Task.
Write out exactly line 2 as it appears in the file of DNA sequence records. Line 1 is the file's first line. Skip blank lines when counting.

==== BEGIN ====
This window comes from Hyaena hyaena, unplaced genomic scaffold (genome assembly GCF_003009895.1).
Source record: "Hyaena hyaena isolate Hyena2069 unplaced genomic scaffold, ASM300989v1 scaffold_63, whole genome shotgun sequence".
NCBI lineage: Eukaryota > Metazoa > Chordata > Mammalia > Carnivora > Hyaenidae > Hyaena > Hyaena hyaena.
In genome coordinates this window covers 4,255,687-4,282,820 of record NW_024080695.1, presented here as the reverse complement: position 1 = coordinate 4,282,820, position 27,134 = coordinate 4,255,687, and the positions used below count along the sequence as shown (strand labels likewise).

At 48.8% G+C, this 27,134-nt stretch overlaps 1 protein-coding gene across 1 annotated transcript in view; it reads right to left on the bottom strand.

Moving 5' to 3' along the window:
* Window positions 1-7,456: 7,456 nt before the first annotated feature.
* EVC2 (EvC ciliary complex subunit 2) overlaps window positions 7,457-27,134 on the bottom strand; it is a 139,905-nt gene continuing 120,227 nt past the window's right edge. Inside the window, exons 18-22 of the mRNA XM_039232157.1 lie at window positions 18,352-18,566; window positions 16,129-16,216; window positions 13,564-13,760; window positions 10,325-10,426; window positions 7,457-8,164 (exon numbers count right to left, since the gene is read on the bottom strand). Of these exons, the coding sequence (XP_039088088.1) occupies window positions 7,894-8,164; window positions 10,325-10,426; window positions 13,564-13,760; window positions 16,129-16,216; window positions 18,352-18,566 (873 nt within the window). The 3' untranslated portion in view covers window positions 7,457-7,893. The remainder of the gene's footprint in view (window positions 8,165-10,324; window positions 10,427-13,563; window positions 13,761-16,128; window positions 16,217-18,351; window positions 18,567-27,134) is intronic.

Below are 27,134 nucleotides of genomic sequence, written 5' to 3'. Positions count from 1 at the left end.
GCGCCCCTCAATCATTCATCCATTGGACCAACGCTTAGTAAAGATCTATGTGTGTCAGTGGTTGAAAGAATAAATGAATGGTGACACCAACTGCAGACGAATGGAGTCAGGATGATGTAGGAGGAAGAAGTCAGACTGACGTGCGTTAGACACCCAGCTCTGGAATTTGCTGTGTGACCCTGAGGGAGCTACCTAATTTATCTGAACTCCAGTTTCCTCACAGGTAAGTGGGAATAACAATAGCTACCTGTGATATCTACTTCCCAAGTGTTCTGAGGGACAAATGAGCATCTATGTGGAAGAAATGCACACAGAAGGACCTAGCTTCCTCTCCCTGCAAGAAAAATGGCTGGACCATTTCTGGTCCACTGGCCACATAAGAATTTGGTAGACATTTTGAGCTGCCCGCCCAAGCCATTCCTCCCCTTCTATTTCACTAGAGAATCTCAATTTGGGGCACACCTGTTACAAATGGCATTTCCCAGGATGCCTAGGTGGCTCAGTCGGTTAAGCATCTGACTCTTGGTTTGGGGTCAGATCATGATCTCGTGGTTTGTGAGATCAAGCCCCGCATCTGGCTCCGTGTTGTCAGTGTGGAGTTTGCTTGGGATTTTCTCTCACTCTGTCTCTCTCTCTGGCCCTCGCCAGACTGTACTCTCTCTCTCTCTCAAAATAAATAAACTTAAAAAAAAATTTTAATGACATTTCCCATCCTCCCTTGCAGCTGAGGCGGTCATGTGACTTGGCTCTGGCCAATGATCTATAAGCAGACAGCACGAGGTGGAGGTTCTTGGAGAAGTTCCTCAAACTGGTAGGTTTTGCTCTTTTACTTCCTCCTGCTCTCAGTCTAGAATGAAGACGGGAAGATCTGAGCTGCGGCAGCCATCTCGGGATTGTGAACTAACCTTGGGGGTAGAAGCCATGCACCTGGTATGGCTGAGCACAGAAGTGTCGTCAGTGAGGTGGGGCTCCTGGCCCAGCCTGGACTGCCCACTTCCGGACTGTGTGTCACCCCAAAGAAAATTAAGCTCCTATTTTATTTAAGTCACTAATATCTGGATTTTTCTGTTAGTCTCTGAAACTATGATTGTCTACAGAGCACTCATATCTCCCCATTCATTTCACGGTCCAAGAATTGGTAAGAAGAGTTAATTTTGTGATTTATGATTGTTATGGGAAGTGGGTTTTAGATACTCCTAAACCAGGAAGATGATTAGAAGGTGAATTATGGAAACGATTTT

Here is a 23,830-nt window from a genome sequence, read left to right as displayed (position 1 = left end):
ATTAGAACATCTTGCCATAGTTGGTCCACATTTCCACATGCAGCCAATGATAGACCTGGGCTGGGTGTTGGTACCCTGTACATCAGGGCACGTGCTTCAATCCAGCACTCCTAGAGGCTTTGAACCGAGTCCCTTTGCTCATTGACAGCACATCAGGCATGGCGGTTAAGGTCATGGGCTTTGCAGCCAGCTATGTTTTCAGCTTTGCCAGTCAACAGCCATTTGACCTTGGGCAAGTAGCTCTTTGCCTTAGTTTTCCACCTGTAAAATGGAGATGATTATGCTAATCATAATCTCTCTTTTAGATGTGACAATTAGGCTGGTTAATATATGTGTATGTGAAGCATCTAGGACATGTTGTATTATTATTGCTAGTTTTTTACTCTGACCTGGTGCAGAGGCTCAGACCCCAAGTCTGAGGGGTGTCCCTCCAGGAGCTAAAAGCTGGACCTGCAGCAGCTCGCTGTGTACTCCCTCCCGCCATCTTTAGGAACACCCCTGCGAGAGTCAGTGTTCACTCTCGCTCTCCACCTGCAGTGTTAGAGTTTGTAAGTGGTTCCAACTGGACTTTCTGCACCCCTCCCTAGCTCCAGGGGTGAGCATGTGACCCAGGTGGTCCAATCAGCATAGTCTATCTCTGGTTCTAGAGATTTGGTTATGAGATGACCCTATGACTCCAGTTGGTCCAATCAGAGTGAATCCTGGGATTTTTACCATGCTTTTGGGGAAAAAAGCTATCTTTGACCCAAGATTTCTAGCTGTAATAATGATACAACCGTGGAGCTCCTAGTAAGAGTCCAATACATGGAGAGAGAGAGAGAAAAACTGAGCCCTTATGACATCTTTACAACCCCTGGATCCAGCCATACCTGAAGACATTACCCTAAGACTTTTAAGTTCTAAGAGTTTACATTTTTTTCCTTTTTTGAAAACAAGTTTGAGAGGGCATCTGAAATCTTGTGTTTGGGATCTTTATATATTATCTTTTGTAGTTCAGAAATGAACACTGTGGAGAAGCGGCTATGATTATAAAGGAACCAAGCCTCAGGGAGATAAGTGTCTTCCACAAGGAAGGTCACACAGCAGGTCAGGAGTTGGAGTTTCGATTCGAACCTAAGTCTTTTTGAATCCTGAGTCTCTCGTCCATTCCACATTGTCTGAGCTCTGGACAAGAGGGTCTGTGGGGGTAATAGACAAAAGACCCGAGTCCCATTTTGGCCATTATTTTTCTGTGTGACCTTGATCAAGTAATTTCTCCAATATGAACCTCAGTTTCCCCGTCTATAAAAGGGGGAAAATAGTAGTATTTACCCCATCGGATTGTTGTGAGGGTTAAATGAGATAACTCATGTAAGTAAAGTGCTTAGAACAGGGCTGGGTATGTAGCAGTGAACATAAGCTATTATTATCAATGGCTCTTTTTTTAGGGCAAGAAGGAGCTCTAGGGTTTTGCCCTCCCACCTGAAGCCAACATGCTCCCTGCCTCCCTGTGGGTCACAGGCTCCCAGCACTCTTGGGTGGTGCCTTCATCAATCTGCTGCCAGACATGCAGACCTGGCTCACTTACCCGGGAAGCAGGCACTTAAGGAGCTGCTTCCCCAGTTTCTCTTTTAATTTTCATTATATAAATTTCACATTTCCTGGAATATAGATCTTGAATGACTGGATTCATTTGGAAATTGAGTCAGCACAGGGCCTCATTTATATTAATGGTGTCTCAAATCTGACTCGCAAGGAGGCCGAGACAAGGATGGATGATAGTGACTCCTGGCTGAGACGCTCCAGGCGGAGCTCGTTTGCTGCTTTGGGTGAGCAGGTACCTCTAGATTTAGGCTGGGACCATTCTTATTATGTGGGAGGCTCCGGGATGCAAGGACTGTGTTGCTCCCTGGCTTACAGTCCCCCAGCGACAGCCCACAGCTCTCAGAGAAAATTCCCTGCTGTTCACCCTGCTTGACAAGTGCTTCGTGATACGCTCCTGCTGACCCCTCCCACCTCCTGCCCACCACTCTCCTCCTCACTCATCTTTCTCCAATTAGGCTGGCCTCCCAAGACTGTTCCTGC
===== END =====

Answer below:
Source record: "Hyaena hyaena isolate Hyena2069 unplaced genomic scaffold, ASM300989v1 scaffold_63, whole genome shotgun sequence".